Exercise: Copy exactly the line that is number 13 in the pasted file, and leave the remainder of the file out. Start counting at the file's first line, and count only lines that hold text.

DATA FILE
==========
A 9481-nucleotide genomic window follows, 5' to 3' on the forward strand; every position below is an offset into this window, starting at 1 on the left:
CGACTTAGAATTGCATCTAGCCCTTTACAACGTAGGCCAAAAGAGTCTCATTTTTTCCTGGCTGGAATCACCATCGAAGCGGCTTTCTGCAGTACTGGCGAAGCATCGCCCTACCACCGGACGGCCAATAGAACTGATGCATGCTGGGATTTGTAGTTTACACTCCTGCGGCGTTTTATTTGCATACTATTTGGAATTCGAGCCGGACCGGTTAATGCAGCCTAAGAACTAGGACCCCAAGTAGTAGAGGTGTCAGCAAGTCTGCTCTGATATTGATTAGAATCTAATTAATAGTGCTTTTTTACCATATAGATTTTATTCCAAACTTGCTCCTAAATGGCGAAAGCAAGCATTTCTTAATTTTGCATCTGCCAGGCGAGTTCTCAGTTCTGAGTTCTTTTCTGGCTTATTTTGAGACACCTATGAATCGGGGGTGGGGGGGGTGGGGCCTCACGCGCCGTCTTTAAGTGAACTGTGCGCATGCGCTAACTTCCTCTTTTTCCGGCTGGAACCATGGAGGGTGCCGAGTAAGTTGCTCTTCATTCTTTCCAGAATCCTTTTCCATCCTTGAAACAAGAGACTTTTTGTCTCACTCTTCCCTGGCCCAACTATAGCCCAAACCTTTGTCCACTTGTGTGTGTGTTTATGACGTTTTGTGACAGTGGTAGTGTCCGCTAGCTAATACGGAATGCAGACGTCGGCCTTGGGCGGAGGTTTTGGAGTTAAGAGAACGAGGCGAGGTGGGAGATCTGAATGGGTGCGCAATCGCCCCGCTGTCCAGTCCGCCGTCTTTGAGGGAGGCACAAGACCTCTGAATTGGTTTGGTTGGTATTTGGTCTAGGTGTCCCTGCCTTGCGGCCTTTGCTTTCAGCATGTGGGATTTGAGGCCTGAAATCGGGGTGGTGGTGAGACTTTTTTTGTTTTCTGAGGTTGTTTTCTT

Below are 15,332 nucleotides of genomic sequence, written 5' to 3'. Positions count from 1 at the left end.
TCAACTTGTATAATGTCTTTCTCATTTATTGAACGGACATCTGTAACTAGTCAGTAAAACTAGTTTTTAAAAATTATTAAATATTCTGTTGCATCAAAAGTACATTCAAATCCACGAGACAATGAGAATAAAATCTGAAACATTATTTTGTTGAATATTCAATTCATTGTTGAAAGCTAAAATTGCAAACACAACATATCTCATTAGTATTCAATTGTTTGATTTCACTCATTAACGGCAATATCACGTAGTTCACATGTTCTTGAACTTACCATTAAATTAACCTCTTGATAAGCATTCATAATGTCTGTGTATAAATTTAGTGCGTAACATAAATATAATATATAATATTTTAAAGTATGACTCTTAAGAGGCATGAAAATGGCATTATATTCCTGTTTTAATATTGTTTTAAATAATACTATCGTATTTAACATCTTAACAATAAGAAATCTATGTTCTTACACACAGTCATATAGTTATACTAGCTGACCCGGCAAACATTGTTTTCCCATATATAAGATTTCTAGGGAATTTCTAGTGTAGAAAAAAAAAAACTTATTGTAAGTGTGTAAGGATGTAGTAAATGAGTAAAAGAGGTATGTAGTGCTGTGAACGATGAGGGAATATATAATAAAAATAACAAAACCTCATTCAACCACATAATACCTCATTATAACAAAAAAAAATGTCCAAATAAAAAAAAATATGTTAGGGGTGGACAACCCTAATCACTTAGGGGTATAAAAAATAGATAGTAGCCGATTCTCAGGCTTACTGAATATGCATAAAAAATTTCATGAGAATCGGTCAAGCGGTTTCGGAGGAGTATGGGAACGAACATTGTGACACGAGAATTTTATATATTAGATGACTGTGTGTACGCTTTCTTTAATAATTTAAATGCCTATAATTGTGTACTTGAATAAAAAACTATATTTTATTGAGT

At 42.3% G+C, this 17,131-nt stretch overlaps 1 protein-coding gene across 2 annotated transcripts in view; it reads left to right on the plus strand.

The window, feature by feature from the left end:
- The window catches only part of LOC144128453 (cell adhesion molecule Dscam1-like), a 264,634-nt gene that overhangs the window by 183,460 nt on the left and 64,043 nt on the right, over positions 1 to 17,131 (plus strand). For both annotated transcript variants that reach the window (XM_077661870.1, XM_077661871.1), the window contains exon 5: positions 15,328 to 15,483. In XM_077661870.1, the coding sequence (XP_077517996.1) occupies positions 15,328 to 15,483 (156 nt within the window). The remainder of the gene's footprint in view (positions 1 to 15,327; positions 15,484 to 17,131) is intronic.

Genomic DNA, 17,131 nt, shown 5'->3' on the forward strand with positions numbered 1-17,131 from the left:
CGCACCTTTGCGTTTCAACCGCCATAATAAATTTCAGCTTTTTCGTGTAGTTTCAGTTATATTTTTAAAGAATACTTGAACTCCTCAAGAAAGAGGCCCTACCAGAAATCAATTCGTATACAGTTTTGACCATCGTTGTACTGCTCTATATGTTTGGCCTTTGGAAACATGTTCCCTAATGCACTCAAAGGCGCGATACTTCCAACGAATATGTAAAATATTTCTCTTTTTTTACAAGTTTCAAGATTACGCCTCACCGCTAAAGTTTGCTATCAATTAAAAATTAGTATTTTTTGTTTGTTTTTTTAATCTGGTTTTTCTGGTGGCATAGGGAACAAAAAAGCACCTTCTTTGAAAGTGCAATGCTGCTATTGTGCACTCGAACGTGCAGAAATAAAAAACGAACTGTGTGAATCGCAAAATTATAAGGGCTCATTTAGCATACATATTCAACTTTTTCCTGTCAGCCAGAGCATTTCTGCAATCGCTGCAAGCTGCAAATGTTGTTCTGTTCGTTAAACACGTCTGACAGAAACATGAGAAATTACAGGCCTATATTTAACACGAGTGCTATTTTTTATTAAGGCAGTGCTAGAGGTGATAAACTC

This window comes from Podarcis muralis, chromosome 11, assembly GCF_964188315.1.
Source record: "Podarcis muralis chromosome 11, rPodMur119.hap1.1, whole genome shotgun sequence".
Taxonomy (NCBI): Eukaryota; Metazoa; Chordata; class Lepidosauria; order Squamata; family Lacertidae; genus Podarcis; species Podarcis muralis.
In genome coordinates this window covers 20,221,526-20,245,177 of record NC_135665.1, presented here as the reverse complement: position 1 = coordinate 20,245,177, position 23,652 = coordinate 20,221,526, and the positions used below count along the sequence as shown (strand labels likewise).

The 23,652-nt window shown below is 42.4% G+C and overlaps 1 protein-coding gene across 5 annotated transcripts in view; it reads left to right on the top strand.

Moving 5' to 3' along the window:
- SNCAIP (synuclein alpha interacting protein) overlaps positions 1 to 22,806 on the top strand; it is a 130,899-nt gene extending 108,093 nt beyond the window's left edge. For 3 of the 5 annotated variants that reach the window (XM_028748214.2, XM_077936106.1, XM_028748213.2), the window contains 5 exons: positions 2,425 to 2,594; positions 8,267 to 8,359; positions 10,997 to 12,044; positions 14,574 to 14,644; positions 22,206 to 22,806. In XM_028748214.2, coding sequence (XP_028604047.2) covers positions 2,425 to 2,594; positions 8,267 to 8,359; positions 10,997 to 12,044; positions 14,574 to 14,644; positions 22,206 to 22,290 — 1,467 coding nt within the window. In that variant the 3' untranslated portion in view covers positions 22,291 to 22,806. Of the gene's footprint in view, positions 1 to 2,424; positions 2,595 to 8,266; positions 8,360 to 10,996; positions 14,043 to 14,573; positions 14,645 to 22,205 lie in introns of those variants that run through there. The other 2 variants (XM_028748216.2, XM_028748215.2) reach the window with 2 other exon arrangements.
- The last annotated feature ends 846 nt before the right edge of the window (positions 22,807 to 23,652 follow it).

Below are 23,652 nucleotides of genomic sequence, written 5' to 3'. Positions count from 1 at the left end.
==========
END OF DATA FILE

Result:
In genome coordinates this window covers 20,221,526-20,245,177 of record NC_135665.1, presented here as the reverse complement: position 1 = coordinate 20,245,177, position 23,652 = coordinate 20,221,526, and the positions used below count along the sequence as shown (strand labels likewise).